[Wg-uma] Terminology and identity (!) progress

Christian Scholz cs at comlounge.net
Mon Sep 7 09:53:56 PDT 2009

Am 07.09.2009 um 18:48 schrieb Eve Maler:

> I'd say that our primary use cases have the identity behind the  
> Requester *not* being the same as the identity (the User) behind the  
> AM and host.  When I tell my dentist's office it's okay to see my  
> calendar, yes, they are "acting on my behalf" in the sense that they  
> provide dental services, but I'm treating them as a separate party  
> that *may* be worthy of receiving some of my precious personal-data  
> assets and am trying to establish that they will treat the assets  
> with care.  If the other side is just "me again", it's quite a bit  
> less interesting to set up all the infrastructure for terms etc.   
> (The photoset->location scenario, which so far is conceptually  
> closest to OAuth among all our scenarios, is thus an "edge case".)

But isn't the other side already defined in "Requester"? I mean does  
it matter which users are behind that? Isn't the TOS of the Requester  
what counts here?

-- Christian

> This is where Iain's propeller/flower diagram may come in handy to  
> explain that we shouldn't have a solipsistic view of the personal- 
> data universe. :-)
> http://kantarainitiative.org/wordpress/2009/06/iain-henderson-the-personal-data-eco-system/
> I do want to think about this more deeply in general, because,  
> indeed, the calendar wireframes show *me* logging in on the calendar- 
> recipient side in order to provision them with the resource URI.   
> However, the Access-Seeker (what do you think of that name for  
> entity #5?) behind the Requester isn't me -- it's the legal entity  
> that owns/runs the Requester.
> 	Eve
> On 7 Sep 2009, at 9:28 AM, Christian Scholz wrote:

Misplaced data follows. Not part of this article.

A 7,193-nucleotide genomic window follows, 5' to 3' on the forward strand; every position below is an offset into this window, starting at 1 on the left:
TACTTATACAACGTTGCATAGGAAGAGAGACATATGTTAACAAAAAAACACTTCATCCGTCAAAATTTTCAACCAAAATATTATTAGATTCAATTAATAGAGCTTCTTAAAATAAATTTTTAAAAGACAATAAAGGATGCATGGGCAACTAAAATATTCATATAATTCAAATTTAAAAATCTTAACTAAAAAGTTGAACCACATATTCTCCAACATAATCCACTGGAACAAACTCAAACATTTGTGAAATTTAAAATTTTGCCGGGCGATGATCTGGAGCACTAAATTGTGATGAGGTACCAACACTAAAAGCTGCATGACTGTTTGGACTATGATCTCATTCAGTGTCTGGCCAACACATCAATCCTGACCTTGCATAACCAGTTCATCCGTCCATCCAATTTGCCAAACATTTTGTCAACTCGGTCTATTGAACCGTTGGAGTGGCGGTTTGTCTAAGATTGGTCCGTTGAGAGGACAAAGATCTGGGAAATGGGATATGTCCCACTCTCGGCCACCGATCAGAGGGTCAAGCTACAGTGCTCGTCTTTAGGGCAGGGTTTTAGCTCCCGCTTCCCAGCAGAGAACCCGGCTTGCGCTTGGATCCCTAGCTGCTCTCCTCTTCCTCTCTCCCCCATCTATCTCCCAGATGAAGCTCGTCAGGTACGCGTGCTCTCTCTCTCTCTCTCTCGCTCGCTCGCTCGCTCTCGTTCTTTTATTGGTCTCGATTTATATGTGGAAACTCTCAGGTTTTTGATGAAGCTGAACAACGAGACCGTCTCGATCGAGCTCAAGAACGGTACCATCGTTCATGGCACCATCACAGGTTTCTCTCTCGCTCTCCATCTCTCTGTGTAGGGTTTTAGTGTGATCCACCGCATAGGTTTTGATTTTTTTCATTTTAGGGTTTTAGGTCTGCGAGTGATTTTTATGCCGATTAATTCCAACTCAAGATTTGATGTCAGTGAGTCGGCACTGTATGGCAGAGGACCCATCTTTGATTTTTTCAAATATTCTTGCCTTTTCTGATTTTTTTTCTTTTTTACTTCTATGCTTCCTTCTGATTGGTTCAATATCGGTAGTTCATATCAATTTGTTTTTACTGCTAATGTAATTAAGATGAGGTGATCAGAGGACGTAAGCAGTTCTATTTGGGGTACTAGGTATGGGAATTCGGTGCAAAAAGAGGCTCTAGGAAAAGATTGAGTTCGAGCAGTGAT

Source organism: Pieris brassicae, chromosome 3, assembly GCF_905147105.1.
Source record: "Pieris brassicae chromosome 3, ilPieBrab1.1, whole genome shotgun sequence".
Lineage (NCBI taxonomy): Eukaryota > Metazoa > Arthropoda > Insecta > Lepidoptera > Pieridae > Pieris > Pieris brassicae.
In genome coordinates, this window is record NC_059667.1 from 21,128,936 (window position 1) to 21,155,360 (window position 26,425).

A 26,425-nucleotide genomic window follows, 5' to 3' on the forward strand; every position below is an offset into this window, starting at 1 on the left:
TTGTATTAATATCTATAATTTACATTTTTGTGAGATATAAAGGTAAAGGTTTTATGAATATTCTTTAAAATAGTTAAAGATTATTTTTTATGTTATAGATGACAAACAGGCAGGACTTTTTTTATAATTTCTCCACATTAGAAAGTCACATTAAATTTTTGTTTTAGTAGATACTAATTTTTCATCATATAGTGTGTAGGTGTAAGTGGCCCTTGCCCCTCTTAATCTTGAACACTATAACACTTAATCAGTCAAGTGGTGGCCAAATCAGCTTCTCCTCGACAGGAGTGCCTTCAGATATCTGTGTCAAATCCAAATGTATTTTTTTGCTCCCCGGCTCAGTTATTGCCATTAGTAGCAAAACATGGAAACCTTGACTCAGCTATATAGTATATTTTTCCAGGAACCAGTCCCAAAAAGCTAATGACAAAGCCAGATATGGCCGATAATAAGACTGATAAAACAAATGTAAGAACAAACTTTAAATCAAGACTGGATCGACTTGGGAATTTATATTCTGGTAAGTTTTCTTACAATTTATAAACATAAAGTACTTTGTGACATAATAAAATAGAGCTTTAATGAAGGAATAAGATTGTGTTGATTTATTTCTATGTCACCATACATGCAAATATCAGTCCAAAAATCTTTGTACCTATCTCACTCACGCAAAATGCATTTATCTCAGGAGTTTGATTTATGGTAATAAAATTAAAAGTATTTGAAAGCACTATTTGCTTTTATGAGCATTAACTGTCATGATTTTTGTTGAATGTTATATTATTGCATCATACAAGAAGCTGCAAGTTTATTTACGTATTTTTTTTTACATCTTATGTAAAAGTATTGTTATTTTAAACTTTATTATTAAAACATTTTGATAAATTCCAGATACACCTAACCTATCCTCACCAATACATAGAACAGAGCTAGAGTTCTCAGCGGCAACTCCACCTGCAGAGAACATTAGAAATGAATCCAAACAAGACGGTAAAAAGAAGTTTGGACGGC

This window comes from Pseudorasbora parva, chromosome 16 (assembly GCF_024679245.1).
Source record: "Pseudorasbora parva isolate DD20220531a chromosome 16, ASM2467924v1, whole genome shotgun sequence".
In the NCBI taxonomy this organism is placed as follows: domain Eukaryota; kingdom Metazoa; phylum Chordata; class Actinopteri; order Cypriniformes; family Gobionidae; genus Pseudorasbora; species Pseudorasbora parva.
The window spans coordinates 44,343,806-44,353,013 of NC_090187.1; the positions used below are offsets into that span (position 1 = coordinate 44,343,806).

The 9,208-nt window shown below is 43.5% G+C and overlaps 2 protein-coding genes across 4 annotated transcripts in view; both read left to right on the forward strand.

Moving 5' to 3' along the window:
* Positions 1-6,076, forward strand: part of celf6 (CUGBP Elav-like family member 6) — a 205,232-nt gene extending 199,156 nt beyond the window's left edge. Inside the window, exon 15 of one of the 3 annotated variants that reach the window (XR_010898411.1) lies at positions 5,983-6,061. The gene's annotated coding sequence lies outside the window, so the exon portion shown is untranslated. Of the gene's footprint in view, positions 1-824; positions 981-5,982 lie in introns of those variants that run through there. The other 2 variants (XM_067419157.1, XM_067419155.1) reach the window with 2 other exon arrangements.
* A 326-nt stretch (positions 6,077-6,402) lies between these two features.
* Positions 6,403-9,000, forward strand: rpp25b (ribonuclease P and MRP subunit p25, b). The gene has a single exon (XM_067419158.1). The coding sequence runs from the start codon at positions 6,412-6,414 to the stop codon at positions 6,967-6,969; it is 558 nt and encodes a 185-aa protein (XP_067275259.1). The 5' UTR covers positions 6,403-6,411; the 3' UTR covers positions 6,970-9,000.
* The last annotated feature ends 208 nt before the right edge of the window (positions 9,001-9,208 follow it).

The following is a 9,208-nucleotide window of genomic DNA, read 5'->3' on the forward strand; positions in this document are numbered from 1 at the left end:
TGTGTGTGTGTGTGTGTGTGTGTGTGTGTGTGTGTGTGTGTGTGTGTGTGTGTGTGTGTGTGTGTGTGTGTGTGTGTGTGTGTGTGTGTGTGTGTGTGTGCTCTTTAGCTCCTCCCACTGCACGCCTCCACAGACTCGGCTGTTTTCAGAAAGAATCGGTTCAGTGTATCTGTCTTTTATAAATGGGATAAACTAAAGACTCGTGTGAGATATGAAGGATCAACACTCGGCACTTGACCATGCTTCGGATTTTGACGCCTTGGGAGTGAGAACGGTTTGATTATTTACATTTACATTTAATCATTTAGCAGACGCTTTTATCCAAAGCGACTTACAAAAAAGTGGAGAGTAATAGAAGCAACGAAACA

>> HI!
>>> In the last call, we had some fascinating discussion about  
>>> terminology that is dovetailing nicely with the (also fascinating)  
>>> discussion we had about entity #5 -- the natural or legal person  
>>> "behind" the requesting side.
>>> First, a summary of the terms we chose:
>>> 	User - Authz Manager (AM) - Host - Requester - (entity #5)
>>> Offline, I've been discussing with Christian some of the  
>>> subtleties of who knows what about whom, and how we can maybe get  
>>> closer to using OAuth directly.  This resulted in our using a new  
>>> kind of convention that I suspect will be very helpful going  
>>> forward.  I hope Christian will jump into this thread with his take!
>> I think it also was kinda online ;-)
>>> The convention is to "index" the entity with some unique local  
>>> identity that it knows about: entity(id).  When I say "identity",  
>>> I don't mean that we are relying on any understanding of that  
>>> identity on the part of any other entity!  It's entirely local.
>> I tried to do some diagram but I am not sure if it captures your  
>> thoughts:
>> http://www.flickr.com/photos/mrtopf/3897034944/
>> Basically I think what we were discussing have been the people  
>> using it.
>> E.g. lets take a normal OAuth redirect interaction started by a  
>> Consumer in order to retrieve an Access Token from the Service  
>> Provider (in "old" OAuth terms).
>> This usually is triggered by the user who clicks e.g. "Connect with  
>> Twitter". This also means that the user is probably logged in at  
>> the Consumer so the Consumer can store the access token for the  
>> user along with all the other user related data. In order for the  
>> Service Provider (twitter in this case) to send a token it also  
>> needs to know which user asks for it. So the user also needs to be  
>> logged in at the Service Provider. Let's call this user Bob.
>> Of course we usually assume that the user on both sides is the  
>> same. The question now is if this is relevant for the protocol.  
>> According to this scenario:
>>> - AM and Host may have never met before, but each is ProtectServe- 
>>> enabled
>>> - User Alice introduces Host(Alice) to AM(Alice) through an OAuth- 
>>> based approval interaction
>>> - Thereafter, Consumer(Bob) attempts access to a resource  
>>> controlled by Host(Alice)
>>> - Host(Alice) asks AM(Alice) for a ruling on whether to allow